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Ian Bailey disqualified from driving and fined €700 over cannabis charges

The ruling was made at a hearing in Bantry District Court.

(File photo)
(File photo)
Image: Sasko Lazarov/RollingNews.ie

FORMER JOURNALIST IAN Bailey has been disqualified from driving for one year and fined €700 after being convicted of drug-driving in court.

The ruling was made at a hearing in Bantry District Court today and follows four charges against Bailey arising from his arrest near Schull in west Cork on 25 August, 2019.

Bailey, of the Prairie, Lisscaha in Schull, had been charged with and pleaded not guilty to possession of cannabis in his car, possession of cannabis at Bantry garda station, driving while cannabis was in his system and allowing his car to be used for the possession of cannabis.

He was convicted of three charges today, with the dismissal of the charge of possession of cannabis in his car.

In November last year, judge John King heard legal submissions from barrister Emmet Boyle on behalf of Bailey. The case was adjourned at that point to allow for written submissions on various matters.

Bantry District Court previously heard that Bailey had been stopped at a checkpoint in Schull shortly after 8pm on 25 August, 2019.

He was arrested on suspicion of drink driving, having failed a roadside breath test, but he then passed a test at Bantry garda station.

However, Bailey was found with a small tin of cannabis in his possession following his arrest.

The court heard that Bailey had failed an oral fluid test and that blood samples taken by a doctor at Bantry garda station later tested positive for cannabis.

The court also heard that Bailey said that the cannabis found on him was for “personal use” and a search of his car should not uncover any more of the drug.

However, gardaí said they found three other joints in the car after a search.

Retained car keys

Emmet Boyle, a barrister for Bailey, raised a number of issues in relation to the case, including how gardaí came to uncover the cannabis on Bailey and in his car.

Counsel also said the arresting garda allegedly retained his client’s car keys after his release on the night of his arrest, then took the car and parked it at the garda station overnight before searching it the following morning.

But garda inspector Ian O’Callaghan defended the Gardaí’s procedures.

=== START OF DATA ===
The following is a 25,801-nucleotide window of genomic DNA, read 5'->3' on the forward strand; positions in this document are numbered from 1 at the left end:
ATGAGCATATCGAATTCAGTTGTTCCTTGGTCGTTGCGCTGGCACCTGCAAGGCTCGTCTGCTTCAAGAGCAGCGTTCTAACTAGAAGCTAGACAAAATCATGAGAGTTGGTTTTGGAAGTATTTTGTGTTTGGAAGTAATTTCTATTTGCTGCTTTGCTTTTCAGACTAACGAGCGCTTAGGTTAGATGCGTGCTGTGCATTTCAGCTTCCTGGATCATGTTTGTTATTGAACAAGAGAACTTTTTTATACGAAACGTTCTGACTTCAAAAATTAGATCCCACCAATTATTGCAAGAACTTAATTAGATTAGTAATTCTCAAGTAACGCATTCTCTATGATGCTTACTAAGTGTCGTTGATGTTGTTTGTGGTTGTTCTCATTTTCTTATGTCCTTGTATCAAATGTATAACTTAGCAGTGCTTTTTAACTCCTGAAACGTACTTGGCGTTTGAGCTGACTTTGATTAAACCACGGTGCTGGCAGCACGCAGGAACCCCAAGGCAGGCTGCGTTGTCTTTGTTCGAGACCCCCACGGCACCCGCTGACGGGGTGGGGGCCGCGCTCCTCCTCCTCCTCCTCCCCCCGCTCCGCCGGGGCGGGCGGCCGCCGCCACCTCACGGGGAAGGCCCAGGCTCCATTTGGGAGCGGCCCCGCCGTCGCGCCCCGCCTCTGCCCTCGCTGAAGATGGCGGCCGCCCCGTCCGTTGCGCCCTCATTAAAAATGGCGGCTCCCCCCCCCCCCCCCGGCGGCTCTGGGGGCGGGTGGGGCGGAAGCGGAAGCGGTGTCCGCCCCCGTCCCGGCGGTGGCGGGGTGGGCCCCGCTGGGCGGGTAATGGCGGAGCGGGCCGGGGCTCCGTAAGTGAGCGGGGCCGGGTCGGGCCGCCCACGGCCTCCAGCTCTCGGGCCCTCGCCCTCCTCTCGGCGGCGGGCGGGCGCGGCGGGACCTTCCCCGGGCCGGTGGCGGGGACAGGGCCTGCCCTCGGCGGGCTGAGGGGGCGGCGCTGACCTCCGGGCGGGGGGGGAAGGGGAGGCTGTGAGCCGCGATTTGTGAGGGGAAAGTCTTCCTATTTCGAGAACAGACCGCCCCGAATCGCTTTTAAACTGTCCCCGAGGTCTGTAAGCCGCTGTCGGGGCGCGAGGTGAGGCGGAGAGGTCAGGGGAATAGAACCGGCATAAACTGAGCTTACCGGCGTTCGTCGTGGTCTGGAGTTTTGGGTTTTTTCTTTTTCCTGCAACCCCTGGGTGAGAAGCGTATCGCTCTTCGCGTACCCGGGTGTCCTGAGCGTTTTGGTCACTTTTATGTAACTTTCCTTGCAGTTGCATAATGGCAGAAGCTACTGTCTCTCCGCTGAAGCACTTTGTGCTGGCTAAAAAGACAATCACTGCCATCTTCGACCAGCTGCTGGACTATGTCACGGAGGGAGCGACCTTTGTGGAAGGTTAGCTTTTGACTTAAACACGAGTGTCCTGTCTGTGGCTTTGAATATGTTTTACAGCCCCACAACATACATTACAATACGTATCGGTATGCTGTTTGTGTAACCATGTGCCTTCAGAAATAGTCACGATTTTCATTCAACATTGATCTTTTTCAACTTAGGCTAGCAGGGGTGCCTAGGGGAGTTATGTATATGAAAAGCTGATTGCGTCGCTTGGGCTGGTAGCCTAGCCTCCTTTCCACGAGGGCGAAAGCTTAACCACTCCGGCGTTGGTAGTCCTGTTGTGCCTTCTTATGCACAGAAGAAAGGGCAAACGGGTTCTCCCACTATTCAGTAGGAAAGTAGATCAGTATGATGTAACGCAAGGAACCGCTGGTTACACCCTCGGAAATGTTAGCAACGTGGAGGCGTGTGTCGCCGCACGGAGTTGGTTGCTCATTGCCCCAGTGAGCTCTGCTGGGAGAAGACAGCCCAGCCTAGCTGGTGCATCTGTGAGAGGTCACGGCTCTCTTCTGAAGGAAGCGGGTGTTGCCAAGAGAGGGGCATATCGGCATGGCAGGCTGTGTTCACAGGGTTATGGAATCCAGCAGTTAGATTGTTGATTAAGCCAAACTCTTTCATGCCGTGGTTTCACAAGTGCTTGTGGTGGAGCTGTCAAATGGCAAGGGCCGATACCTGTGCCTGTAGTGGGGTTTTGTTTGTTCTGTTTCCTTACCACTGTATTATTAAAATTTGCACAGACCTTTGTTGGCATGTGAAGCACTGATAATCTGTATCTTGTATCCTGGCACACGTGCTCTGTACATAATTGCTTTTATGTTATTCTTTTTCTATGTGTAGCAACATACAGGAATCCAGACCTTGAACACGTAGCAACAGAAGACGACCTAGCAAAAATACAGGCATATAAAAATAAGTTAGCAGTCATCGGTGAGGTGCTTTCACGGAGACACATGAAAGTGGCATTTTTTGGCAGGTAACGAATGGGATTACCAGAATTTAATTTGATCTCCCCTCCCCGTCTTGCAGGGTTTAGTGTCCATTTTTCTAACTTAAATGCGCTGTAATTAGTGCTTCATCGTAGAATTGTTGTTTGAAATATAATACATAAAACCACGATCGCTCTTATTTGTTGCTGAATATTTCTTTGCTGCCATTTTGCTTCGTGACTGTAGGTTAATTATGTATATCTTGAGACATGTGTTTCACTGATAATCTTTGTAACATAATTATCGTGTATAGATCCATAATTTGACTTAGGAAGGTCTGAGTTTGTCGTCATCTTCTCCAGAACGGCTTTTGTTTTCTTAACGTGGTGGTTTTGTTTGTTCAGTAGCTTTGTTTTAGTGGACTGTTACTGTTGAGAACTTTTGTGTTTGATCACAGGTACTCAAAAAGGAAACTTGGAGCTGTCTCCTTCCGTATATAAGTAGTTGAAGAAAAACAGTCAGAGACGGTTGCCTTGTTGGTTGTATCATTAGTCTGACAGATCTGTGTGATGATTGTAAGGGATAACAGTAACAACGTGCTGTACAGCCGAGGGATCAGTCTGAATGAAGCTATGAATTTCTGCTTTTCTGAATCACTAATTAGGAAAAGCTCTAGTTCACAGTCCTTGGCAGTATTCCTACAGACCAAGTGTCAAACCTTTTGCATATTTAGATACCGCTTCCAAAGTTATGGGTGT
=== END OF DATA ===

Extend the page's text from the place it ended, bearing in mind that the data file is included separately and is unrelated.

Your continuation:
He said the roadside procedures were “totally correct” and that once cannabis had been discovered in Bailey’s possession, an experienced officer had correctly formed the opinion that the accused may have been driving under the influence of a drug.

He said it was “entirely logical” to deduce this and that the sergeant’s opinion “was proved correct” following a subsequent analysis.

O’Callaghan said it was “standard practice” that prisoners would be searched at a garda station. He said the keys to Bailey’s car were in possession of the gardaí “at all times” and that it was the State’s view “that all procedures were done correctly”.

The drug seized was also confirmed as cannabis by the Forensic Science Laboratory.

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Statutory requirements

Today at Bantry District Court, the judge dismissed the charge of possession of cannabis in Bailey’s car, stating that gardaí had not observed the statutory requirements in detaining the vehicle.

However, he convicted Bailey on the three other charges.

The judge said Bailey had been adequately informed before being searched at the garda station.

Counsel for Bailey said that the driving disqualification faced by his client would “weigh heavily on him” because he lived in rural setting.

He said that Bailey’s earnings were of a “lower order” and the court was also told that he was on social welfare.

“He is living with somebody at their home, I will just leave it at that,” counsel said.

The judge convicted Bailey of drug-driving and fined him €400. He also fined Bailey €300 for possession of cannabis. Recognisance for an appeal was set at Bailey’s own bond of €200.

Bailey told reporters outside the court that he didn’t have any thoughts on the verdict.

About the author:

Olivia Kelleher

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